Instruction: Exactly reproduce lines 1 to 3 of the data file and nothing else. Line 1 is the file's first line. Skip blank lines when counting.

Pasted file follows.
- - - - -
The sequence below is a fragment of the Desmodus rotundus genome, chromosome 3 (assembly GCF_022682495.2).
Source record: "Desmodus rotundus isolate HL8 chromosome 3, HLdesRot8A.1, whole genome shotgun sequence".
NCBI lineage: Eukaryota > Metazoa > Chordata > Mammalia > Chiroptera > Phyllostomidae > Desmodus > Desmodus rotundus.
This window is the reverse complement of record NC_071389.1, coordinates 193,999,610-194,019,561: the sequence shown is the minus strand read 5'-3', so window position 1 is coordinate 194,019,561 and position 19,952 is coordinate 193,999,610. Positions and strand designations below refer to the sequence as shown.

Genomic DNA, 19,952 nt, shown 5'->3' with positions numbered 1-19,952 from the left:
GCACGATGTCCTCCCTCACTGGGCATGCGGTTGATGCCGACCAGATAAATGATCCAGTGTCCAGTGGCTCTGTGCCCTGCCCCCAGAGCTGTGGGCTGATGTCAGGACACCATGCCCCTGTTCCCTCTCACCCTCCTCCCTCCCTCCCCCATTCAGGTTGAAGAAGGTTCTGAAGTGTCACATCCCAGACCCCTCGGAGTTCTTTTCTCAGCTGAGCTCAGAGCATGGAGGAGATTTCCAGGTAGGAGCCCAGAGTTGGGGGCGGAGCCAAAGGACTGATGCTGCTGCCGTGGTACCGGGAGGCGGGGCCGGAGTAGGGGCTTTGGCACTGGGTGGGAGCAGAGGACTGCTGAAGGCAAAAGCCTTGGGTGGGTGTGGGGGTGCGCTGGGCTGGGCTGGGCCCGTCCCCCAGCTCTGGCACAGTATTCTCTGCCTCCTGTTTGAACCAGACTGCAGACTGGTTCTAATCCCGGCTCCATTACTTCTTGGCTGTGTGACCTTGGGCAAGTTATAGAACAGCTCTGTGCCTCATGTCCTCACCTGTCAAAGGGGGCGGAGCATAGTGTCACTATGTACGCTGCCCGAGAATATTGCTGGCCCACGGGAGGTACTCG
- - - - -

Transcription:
The sequence below is a fragment of the Desmodus rotundus genome, chromosome 3 (assembly GCF_022682495.2).
Source record: "Desmodus rotundus isolate HL8 chromosome 3, HLdesRot8A.1, whole genome shotgun sequence".
NCBI lineage: Eukaryota > Metazoa > Chordata > Mammalia > Chiroptera > Phyllostomidae > Desmodus > Desmodus rotundus.